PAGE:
Friday 10 February 2017

The 5 steps to successfully negotiate your return-to-work role

We know that many women returners are more likely to gratefully accept any terms rather than to consider negotiating when offered a job after a career break. However, it's important to make the role work for you for it to be sustainable. That's why we're happy to welcome this week's guest blogger, Natalie Reynolds, a negotiation expert, to help you to sharpen up your negotiation skills.

We negotiate every day, in many different ways and with many different people. It is a fundamental requirement in reaching agreement, resolving dispute and succeeding in business. We might find ourselves negotiating our salary, a contract or a deadline … or in the case of those returning to work, negotiating a job which fits our new circumstances, maybe with a whole new way of working.

Negotiation can be intimidating at the best of times, never mind when it’s going to impact on our family and lifestyle. With this in mind, the following DEALS approach is designed to highlight the key steps to take when you're planning for and negotiating your job offer with your potential new employer.

Discover: Before you get anywhere near the negotiation table you need to discover as much as you can about the role and the organisation. Do your research, know the facts, understand the market and look at what has been agreed with current employees in terms of pay and ways of working. If you want flexible working, check who is working in this way currently and on what basis (part-time/job-share/remote working) - this will give you a sense of what's feasible. It is essential that we are creative with this process as we often just think about the obvious issues … but perhaps the key to unlocking this deal sits in an area you just hadn’t considered:  could you ask for extra leave in the summer holidays, or annualised hours for example? Find out who will be involved in the negotiation process - are you talking to the decision maker? As you're likely to be out of touch with salaries, are there ex-colagues you can talk to for current data or industry baselines you can look at (see website such as for salary data)? Crucially, make sure you're clear on what you are bringing to the business and any unique skills that you can offer.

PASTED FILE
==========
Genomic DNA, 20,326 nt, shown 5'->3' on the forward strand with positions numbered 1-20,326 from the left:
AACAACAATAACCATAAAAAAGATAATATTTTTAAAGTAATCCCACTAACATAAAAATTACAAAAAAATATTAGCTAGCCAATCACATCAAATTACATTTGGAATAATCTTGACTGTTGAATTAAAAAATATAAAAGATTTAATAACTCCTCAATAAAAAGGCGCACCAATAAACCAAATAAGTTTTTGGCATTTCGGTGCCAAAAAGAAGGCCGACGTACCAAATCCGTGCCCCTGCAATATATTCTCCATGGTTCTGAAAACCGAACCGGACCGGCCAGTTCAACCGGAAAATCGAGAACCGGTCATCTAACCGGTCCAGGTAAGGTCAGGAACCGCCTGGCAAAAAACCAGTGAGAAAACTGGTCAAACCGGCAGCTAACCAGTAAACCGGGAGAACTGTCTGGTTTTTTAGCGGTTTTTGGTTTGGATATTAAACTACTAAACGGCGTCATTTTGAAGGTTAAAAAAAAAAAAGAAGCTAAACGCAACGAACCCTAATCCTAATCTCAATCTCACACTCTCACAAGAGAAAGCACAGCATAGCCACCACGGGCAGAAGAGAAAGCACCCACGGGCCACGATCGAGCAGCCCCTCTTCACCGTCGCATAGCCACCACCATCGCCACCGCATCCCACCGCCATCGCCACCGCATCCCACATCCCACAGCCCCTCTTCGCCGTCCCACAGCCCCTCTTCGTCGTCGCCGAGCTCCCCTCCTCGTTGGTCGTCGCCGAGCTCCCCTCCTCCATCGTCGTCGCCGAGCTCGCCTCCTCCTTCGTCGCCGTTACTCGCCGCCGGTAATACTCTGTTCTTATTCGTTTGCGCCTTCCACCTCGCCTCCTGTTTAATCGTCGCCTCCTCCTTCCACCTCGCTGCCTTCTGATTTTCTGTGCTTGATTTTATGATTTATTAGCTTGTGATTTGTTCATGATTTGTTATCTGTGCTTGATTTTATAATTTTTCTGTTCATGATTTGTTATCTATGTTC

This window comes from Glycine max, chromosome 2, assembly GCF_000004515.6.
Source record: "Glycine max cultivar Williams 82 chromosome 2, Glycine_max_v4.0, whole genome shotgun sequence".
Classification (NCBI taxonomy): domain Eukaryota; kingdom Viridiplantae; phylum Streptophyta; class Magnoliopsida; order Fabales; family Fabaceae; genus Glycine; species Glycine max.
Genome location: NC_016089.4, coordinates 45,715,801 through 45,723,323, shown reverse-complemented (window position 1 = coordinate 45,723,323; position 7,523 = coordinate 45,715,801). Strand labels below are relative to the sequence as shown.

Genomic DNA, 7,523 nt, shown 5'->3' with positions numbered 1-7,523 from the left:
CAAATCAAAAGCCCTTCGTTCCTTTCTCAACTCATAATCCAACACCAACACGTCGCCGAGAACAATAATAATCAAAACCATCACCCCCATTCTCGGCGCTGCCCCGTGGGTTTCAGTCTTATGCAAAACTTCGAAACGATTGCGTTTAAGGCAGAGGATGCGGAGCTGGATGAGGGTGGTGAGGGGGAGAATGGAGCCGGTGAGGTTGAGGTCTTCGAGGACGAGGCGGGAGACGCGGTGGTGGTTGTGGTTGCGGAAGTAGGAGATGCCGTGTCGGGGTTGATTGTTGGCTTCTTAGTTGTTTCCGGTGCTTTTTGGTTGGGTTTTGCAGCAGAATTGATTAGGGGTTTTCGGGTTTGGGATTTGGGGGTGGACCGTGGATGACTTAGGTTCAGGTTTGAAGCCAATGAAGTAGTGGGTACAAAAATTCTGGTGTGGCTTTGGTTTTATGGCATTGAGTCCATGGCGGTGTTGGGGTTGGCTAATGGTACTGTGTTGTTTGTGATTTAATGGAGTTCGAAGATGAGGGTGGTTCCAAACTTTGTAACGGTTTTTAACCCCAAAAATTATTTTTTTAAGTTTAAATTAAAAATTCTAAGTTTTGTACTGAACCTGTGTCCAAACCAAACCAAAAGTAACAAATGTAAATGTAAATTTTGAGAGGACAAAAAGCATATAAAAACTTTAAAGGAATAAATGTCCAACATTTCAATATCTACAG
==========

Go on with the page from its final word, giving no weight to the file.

Establish: Next up is to establish some boundaries and priorities. Establish what your key priorities are … as well as what theirs might be. To create a win/win outcome you need to understand what success looks like for them also. Reciprocity means if they feel they have won, they are more likely to help you win too. You also need to establish the areas where you can't compromise and your breakpoint or walkaway point. This is the worst case outcome for you. Once you’ve established it – stick to it! In the heat of a negotiation we often agree to things we wouldn’t if we were more calm or confident.

Ask: This is about making sure you make your proposals in the most effective way. Package all the issues in your proposal (eg. base pay, bonus, benefits, working hours, holidays) rather than going issue by issue. When you make a proposal always make sure you open ‘ambitiously but credibly’. Ask for slightly more than you need to give yourself wriggle room to explore what they might be willing to give you, but don't go for a completely unrealistic opening offer. If you can, try and make the first move in the negotiation. Anchoring is a phenomenon from the world of psychology that means we are often overly influenced by the first number put on the table and you are then likely to finish closer to that figure. Don’t worry if you don’t manage to go first though; just remember to not reinforce their proposal by going on and on about it. Instead recognise the best way to beat their opening proposal is to make one of your own. Simply, the more you talk about what you want and why, the more likely you are to get it. It’s also essential that you plan several moves in advance … and again, be creative! Think of lots of different angles to try and reach an agreement and don’t be afraid to make lots of suggestions. If you're asking for flexible hours/location make sure you present the business case of how it can work for the team rather than just for you.

Lead: This refers to taking the lead in the negotiation. Be confident. Take a deep breath and speak calmly and professionally. Don’t allow your emotions to control you. A simple tip to help with this is to remember that even the most confident of people will often feel awkward and nervous when negotiating; they are probably just doing a better job of hiding it!

Seal: And last but not least is to seal the deal in the right way. Get it in writing as soon as you can. One of the most dangerous phases in a negotiation is the ‘post-deal, pre-paperwork’ phase. This is the period after the deal has been agreed with a handshake or verbal agreement, but the ink is not yet on the contract or formal agreement. This is the phase where if your counterparty has any doubts about the deal they have just done, they will come back and try to alter terms they are unhappy with, or walk away from the agreement in that form altogether.  To try and limit the risk of this, be gracious rather than over the top if you get a great outcome and make your counterparty feel satisfied with their result. Agreements are stronger if each side feels like they are winning.

Natalie Reynolds is an negotiation expert at Advantage Spring. She has also written the popular  book ‘We Have a Deal: How to negotiate with intelligence, flexibility and power’ which is published by Icon Books. To find out more about advantageSPRING’s negotiation programmes visit

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